Yahoo-Microsoft: Let the haggling begin
Internet portal Yahoo this week told Microsoft that the software giant would have to increase its $41 billion takeover offer if it wanted a deal, said Jessica Mintz in the Associated Press. Yahoo’s rebuff followed Microsoft’s threat last week to launch a hostile bid at a lower price than it originally offered in February. In a letter to Microsoft CEO Steven Ballmer, Yahoo executives argued for a higher price, citing their company’s favorable financial forecasts and its “effort to become a one-stop shop for selling and distributing online display ads.”
Yahoo and Microsoft have been negotiating behind the scenes, said Rob Hof in BusinessWeek.com. But negotiations “haven’t gone the way Ballmer wants—or at least he sees it in Microsoft’s best interest to make it sound that way.” Despite “all the orchestrated drama,” though, “the deal will get done.” Yahoo has had no luck trying “to craft an alternative deal” with AOL, News Corp., or another major media player. With no credible options, Yahoo has little choice but to extract the best possible price from Microsoft.
Telecom: Motorola makes peace with Icahn
Motorola this week agreed to install two allies of financier Carl Icahn on its board, said Jeffrey Bartash in MarketWatch.com. The move defuses “the threat of a proxy fight that could have distracted the wireless device maker’s management at a critical time.” Icahn has been agitating for improved performance at Motorola since early last year. He won a partial victory in late March, when Motorola announced it would spin off its mobile phone business to shareholders, while retaining the division that makes modems, cable-TV boxes, and communications devices.
Mortgage crisis: A lifeline for WaMu
Washington Mutual scored $5 billion in fresh capital this week, replenishing reserves depleted by the mortgage crisis, said Matthew Karnitschnig in The Wall Street Journal. “The injection of new capital,” from a consortium led by private-equity firm TPG, “marks a humbling hat-in-hand moment” for WaMu, which “parlayed the housing boom to a nationwide reputation and immense profits.” For private-equity shops such as TPG, the credit crisis “provides a rare opportunity to pick up once-thriving financial institutions on the cheap.”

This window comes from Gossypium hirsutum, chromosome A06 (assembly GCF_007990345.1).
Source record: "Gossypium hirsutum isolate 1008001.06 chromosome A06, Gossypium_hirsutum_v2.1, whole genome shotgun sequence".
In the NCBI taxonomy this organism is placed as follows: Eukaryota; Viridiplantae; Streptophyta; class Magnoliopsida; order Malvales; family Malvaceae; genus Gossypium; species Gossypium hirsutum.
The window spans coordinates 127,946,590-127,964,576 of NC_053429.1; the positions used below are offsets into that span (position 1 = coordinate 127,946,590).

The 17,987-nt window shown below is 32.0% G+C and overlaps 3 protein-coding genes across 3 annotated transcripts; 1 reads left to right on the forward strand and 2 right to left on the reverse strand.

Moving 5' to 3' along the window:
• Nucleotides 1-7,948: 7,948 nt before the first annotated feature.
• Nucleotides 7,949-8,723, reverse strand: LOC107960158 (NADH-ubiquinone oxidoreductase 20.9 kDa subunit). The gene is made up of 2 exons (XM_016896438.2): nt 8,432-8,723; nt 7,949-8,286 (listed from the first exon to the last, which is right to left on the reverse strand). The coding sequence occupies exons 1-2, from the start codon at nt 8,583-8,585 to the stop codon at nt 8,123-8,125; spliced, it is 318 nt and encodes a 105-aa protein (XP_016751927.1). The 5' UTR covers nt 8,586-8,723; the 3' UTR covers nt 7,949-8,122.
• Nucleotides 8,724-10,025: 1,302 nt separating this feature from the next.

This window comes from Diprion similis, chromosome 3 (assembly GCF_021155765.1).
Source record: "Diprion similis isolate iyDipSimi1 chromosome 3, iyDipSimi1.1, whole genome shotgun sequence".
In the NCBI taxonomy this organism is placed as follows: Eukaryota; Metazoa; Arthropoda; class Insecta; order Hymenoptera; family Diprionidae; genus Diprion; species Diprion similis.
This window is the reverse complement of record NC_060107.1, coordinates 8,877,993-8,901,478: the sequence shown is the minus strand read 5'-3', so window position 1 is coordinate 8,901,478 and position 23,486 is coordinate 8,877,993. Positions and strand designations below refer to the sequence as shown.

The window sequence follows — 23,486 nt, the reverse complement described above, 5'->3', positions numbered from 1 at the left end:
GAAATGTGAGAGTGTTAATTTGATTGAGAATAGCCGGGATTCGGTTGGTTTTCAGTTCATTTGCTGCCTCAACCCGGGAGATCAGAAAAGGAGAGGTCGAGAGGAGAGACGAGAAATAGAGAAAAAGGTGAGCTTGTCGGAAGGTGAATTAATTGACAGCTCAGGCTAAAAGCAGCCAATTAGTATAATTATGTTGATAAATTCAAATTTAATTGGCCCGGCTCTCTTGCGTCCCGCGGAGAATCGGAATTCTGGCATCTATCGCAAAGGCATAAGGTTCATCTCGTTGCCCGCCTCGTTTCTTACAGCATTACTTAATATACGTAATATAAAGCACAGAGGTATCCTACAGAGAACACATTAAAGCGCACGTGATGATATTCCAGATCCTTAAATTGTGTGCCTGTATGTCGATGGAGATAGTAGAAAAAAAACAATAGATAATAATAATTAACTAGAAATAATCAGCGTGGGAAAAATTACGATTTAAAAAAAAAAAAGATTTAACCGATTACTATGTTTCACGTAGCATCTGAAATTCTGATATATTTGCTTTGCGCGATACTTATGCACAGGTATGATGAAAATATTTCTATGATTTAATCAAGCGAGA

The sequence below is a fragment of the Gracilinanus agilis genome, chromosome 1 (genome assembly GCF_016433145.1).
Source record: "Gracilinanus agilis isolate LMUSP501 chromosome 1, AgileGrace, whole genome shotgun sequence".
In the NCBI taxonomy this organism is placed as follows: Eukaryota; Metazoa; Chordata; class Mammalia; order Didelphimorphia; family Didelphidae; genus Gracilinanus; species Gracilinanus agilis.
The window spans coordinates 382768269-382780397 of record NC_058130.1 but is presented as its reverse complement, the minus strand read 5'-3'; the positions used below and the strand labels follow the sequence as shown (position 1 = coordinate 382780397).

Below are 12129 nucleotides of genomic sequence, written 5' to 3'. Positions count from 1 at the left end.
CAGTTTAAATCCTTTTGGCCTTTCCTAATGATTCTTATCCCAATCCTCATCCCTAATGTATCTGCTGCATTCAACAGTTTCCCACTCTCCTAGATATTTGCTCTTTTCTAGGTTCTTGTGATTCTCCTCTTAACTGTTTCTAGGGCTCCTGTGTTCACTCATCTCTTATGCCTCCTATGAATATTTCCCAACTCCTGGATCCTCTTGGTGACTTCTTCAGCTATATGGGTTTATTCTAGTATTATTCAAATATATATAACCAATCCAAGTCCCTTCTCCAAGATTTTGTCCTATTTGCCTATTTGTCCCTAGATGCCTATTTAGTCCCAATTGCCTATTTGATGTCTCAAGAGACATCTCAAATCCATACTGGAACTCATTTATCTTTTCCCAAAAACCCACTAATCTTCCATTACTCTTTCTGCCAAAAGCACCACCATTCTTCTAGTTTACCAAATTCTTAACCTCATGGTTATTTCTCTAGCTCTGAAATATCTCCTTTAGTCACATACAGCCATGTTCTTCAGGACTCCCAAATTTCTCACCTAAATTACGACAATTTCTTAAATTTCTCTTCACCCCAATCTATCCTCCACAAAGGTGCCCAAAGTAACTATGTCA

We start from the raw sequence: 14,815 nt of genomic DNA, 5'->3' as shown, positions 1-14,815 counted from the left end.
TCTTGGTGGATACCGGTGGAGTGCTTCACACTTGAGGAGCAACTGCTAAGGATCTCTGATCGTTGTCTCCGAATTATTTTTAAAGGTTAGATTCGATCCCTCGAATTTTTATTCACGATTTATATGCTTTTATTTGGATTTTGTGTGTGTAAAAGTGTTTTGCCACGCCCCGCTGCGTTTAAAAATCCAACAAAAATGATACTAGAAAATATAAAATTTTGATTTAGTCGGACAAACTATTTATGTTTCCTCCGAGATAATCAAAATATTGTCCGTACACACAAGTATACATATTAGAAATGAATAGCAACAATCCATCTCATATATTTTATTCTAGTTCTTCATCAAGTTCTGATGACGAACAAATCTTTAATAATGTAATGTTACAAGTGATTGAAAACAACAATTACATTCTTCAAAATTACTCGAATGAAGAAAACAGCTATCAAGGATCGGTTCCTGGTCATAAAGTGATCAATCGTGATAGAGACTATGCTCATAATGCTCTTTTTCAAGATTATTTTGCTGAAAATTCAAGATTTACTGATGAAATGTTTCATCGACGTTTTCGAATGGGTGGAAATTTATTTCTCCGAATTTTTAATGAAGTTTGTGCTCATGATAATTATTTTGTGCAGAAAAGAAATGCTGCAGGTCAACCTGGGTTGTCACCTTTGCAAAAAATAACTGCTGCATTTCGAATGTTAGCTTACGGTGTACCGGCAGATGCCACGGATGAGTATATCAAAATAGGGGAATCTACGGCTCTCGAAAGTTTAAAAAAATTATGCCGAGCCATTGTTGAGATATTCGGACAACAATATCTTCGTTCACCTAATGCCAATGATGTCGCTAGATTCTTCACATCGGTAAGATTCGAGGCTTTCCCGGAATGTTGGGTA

Music retailing: MySpace gets into the act
Social networking site MySpace last week leaped into the music retailing game, forming a joint venture with three major record companies, said Jeff Leeds and Brad Stone in The New York Times. Universal, Sony BMG, and Warner Music will make their entire catalogues available for download on a revamped MySpace Music site later this year. “The deal highlights the music companies’ scramble to keep pace as consumers migrate” to digital downloads, a business dominated by Apple’s iTunes.
Health care: Novartis eyes Nestlé’s Alcon
Pharmaceutical powerhouse Novartis this week paid $11 billion to Nestlé for 25 percent of Alcon, the world’s biggest eye-care company, said Robert Daniel and Steve Goldstein in MarketWatch.com. Nestlé might eventually “shed its entire stake in the eye-care specialist for about $39 billion.” Alcon, which makes contact lens solution and other eye products, complements Novartis’ existing Ciba Vision eye-care business. For its part, Nestlé “said the goal of the deal was to cut its debt” and focus on its core food business.